The Einhorns chose to locate BONE DADDY a few blocks from the Twisted Spoke, and 1.4 miles away from SMOKE DADDY. They consulted a trademark attorney, not regarding the appropriateness of the name, but to register it as a trademark. BONE DADDY hired consultants to create an image and logo for the restaurant as well as contractors to prepare the restaurant space. The BONE DADDY logo features a pig dressed like a gangster, smoking a cigar and the words "BONE DADDY." Its slogans are sexually charged: "Ribbed for your Pleasure" and "Man, I boned a lot of pigs." The 5000 square foot restaurant features a bar and two dining rooms, decorated in a modern style. BONE DADDY plans to feature live entertainment, including bluegrass, acoustic, and adult oriented musicians, but does not plan to have blues performers. BONE DADDY has not yet opened,1 but it planned to begin doing business in September or October of this year. In anticipation of BONE DADDY's opening, the Einhorns publicized the restaurant on the summer menus at the Twisted Spoke.

II. Discussion


Of the five elements necessary to obtain a preliminary injunction, see Rust Env't & Infrastructure Inc. v. Teunissen, 131 F.3d 1210, 1213 (7th Cir. 1997) (listing the elements of proof for a preliminary injunction), we focus on the threshold issue of whether Barbecue Marx has proven a reasonable likelihood of success on the merits. In a trademark infringement suit, the plaintiff must show that its mark is protected under the Lanham Act and that the challenged mark is likely to cause confusion among consumers. See Eli Lilly & Co. v. Natural Answers, Inc., 233 F.3d 456, 464(7th Cir.2000) (citations omitted); Platinum Home Mortg. Corp. v. Platinum Fin. Group Inc., 149 F.3d 722, 726 (7th Cir. 1998) (citation omitted). In this case, Ogden accepts that SMOKE DADDY is a protectable mark. However, it argues that the preliminary injunction was granted in error because Barbecue Marx did not meet its burden of proof with regard to the likelihood of confusion.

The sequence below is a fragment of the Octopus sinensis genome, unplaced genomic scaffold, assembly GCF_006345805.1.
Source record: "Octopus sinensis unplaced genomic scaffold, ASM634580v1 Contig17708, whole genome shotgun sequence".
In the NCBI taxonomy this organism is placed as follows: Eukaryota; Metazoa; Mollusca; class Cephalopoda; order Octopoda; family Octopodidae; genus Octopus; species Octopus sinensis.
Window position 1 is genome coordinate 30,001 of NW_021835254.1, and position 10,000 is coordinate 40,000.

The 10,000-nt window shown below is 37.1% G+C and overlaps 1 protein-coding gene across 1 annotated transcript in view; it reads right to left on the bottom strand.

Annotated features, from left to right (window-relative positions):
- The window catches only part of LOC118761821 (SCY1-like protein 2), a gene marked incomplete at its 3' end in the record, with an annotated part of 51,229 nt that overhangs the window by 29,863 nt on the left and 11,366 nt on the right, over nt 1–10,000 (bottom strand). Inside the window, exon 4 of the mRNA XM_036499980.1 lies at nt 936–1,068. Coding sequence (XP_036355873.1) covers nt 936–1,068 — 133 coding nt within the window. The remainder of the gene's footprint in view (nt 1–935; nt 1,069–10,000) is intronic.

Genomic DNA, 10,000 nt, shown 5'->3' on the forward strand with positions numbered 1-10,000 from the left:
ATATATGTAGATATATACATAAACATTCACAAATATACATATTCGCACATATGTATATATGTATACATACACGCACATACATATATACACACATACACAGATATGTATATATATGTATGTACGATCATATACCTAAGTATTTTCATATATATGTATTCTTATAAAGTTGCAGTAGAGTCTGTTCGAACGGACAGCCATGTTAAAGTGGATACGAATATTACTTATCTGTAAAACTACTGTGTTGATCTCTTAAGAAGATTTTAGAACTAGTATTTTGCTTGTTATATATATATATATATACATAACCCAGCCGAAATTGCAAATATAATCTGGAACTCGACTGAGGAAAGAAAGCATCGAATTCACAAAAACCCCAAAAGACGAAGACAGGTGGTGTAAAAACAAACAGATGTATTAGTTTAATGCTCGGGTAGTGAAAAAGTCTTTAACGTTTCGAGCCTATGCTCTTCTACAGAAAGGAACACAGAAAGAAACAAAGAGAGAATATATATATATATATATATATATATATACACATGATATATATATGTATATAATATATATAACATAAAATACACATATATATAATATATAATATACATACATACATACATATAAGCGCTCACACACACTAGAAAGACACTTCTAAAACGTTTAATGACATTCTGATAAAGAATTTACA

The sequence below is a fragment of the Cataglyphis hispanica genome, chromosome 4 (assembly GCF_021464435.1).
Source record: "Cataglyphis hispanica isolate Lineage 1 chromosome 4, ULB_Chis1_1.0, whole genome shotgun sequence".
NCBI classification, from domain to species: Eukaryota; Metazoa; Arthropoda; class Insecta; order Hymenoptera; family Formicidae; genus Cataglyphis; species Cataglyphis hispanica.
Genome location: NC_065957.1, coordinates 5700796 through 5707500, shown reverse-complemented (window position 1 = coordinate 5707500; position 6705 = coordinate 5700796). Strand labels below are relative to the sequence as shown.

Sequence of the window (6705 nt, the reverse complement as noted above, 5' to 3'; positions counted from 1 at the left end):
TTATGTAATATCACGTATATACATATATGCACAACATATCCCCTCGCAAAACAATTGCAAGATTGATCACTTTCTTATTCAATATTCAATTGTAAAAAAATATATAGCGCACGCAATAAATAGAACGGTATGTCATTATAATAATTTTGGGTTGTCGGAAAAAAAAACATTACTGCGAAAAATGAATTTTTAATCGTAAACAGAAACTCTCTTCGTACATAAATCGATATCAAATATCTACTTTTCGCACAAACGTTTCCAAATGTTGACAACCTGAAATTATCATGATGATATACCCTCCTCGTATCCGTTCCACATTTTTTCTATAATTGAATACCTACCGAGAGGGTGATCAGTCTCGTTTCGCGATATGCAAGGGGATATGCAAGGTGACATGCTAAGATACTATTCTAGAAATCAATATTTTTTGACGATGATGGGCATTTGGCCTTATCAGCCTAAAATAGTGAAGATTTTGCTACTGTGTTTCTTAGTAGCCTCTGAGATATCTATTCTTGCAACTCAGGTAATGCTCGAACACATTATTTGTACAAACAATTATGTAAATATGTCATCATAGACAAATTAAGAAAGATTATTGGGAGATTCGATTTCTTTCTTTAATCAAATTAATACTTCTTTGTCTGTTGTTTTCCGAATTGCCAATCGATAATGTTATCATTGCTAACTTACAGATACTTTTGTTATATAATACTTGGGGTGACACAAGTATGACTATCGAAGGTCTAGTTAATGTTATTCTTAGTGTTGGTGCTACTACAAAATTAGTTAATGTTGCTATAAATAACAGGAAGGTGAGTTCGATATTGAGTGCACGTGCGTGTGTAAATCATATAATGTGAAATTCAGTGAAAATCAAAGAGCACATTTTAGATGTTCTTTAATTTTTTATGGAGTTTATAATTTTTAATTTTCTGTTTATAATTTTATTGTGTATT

To justify a preliminary injunction against a junior trademark, Barbecue Marx must show a greater than negligible chance of prevailing on the merits of the underlying infringement claim. See Platinum Home Mortg. Corp., 149 F.3d at 726 (citing Curtis v. Thompson, 840 F.2d 1291, 1296 (7th Cir. 1988)). Seven factors comprise the likelihood of confusion test: "(1) similarity between the marks in appearance and suggestion; (2) similarity of the products; (3) area and manner of concurrent use; (4) degree of care likely to be exercised by consumers; (5) strength of complainant's mark; (6) actual confusion; and, (7) intent of defendant to 'palm off his product as that of another.'" Rust Env't & Infrastructure Inc., 131 F.3d at 1216 (7th Cir. 1997) (citations omitted); see Smith Fiberglass Prods., Inc. v. Ameron, Inc., 7 F.3d 1327, 1329 (7th Cir. 1993) (citations omitted); Schwinn Bicycle Co. v. Ross Bicycles, Inc., 870 F.2d 1176, 1185 (7th Cir. 1989) (citations omitted). Likelihood of confusion is a factual determination, and we will defer to the district court unless we find clear error. See Platinum Home Mortg. Corp., 149 F.3d at 726; August Storck K.G. v. Nabisco, Inc., 59 F.3d 616, 618 (7th Cir. 1995). Clear error exists if, based on the whole record, we are left with a firm conviction that the district court has made a mistake. See Rust Env't & Infrastructure Inc., 131 F.3d at 1216 (citation omitted).